Former Prime Minister John Key a fortnight ago made headlines when he told Newstalk ZB’s Mike Hosking that some of the economy’s drivers need replacing.
Key said: "If you look at what has driven a lot of New Zealand's demand in the time I was Prime Minister from ‘08 to ’16, it was a significant increase in migration, a very strong housing market, a lot of confidence running around in the business community, what was very low interest rates, and over time globally a capacity for governments to spend a lot of money.
"Add in to all of that a China that was very, very strong and growing and spending enormous amounts of money.
"And what I would say is if you look at what's happening at the moment in the New Zealand economy most of those factors that drove that very strong economy are either being taken off the table or are reducing. That's the right of the Government. I'm not criticising that, I'm just simply saying that if you want to continue to stimulate the New Zealand economy the question is what replaces those factors and that's the question the Government ultimately needs to answer."
So interest.co.nz asked National Party leader Simon Bridges what he would replace strong migration and house price growth with if he was in government.
Speaking at a Trans-Tasman Business Circle lunch in Auckland, this was his response:
“It’s easy for me to say this, but if I was designing the Budget that Grant Robertson had designed and I had the money that he had then (as the GDP comes down he has slightly less of that kind of optionality) I would’ve done it differently.
“In an ideal world I would have… actually this may surprise you, I would’ve invested more in health and education. I think they under did those for the money that they had. You don’t hear this much, but actually in health they’re doing less use spend than we did last year.
“But then I would go heavier on infrastructure - I think they’re a bit underdone there. And we’re seeing it in the MBIE report two or three weeks ago where infrastructure numbers are coming down. You can waste money in infrastructure, but it’s harder frankly. I’ll be looking at all the creative tools we have to do more there.
“And I’d definitely go and double down on what we would do in - call it what you want - science, innovation, technology, that area. You know, I think we should be doing more in that area.
“Look, I’m not telling you I’ve gone through and dissected the numbers finely, but I wouldn’t beat ourselves up that badly. When people talk about productivity - and you know there’s that paper out, it’s quite a good read for an economist’s read, by Paul Conway of the Productivity Commission, I think it’s conventional wisdom. New Zealand is an isolated little country, so we will always have a bit of a more challenge in this area than other countries.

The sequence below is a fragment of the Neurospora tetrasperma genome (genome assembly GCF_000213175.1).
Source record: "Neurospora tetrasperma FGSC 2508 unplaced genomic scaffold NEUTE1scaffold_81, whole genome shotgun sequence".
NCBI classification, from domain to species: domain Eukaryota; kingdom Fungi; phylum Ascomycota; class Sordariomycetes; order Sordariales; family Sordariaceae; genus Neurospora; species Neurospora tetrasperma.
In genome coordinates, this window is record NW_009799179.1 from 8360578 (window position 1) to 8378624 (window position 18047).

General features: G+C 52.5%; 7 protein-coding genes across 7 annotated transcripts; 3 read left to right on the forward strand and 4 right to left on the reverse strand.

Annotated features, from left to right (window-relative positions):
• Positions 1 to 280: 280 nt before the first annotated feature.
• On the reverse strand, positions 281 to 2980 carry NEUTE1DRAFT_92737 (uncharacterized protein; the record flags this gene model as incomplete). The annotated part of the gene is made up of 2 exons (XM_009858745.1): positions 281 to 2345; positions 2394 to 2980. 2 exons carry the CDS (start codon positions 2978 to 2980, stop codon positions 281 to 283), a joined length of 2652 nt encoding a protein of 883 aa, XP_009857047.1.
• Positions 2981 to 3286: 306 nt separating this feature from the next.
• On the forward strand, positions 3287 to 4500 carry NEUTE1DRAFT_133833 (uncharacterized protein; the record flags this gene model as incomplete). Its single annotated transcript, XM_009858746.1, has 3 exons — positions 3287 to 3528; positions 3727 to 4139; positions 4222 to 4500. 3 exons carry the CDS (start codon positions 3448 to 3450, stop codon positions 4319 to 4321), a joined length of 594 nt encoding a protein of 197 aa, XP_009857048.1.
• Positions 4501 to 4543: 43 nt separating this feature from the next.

“But I come back to it, take 2016/17, let’s not beat ourselves up. We’re 3.5/4% growth. Some of that was immigration, some of it was housing, but it wasn’t all. Actually I would argue as much as they fuelled growth, they were also a by-product of the growth because there was a sense that we’re a prosperous, successful little place that people wanted to come in to.
“Again, you all have your different view. Some would say we still do too much in the way of dairy power and the like. I would argue that actually our economy is much more diversified today than people give credit. If you go back 20, 25, 30 years, we were meat and dairy and a few other bits and pieces - wool.
“The truth is today, even if you just take food, we are massively into high value in the way we work. Viticulture - my neck of the woods in the Bay of Plenty. Horticulture - that kiwifruit is much more than just an ordinary little commodity. There’s a lot of science and innovation in it. That PSA story and coming back from that with science is a world class story.
“But then you move out of food and it’s all a bit anecdotal, but you’ve got gaming that grew under the last National Government. It’s early days, but it’s a couple of hundred million dollar industry now. Actually films, we have subsidised that. The reality is that with that investment, we have a multi-billion sector that’s moved out into all matter of high knowledge areas.
“Steven Joyce can claim the credit, reality is, I was the first minister for space. Look, that has the capacity to be a multi-billion dollar sector over time. So look, you’ve just got to keep pushing on those things. But I think I’ve given you a sense.
“If I was the boss and I was doing the Budget, I’d be doing more in those social services, particularly the poor too, infrastructure and innovation. I think that then comes to those hard choices that Andy [an attendee at the lunch] was talking about. We’re actually left blowing about $9/10 billion on effectively Winston and his pet projects and big entitlements. That requires some hard choices, but you know, think probably have to be done.”